96. avatar Ryan says:

    J.L.

    You completely missed the point of my comment. I’m glad that your so enlightened, but one person cant solve this problem.

  97. avatar Elkchaser says:

    If y’all continue to look at it as the hunters and ranchers just need to be educated on the issues, you are only addressing half of the problem. The wolfies and the enviros could use some education from the folks that have built the west too. Go walk a few miles in their shoes with them and you might see that you have more in common than you think.

  98. avatar Save bears says:

    Elkchaser,

    I have been walking the middle ground for many years now…I am of a firm belief that understanding and education on both sides will eventually help to find a solution..unfortunately, I don’t quite believe in the myth of “Those who built the west” but I will concede they did conquer the west and wildlife and native Americans paid the price of that war…but I will say, understanding where we come from, will eventually lead us to where we need to be…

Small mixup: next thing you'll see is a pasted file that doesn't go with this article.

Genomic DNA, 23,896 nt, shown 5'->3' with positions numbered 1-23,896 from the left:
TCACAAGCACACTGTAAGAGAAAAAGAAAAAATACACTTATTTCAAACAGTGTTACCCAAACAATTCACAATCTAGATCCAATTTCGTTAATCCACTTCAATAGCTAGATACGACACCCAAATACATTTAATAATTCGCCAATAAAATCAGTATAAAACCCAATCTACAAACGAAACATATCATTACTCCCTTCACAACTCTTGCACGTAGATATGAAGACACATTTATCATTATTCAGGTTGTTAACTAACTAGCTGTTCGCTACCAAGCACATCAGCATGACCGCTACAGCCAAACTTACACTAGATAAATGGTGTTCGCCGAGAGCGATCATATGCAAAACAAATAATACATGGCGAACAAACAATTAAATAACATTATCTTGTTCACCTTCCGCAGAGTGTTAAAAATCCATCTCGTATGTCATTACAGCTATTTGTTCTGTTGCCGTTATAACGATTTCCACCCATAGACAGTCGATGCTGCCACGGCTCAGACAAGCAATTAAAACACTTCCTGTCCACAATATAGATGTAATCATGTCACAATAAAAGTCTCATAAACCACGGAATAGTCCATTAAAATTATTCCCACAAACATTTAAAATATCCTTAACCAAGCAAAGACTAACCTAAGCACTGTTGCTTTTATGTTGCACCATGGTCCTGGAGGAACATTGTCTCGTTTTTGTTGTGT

99. avatar Elkchaser says:

    Savebears,
    I wasn’t referring to you. There are several on this blog who appear to have no real understanding of the whole issue, but are quick to put down everyone who does not agree with them.
    I agree that the west was “conquered”, but that was only after all of the east had been “conquered.”

  100. avatar Brian Ertz says: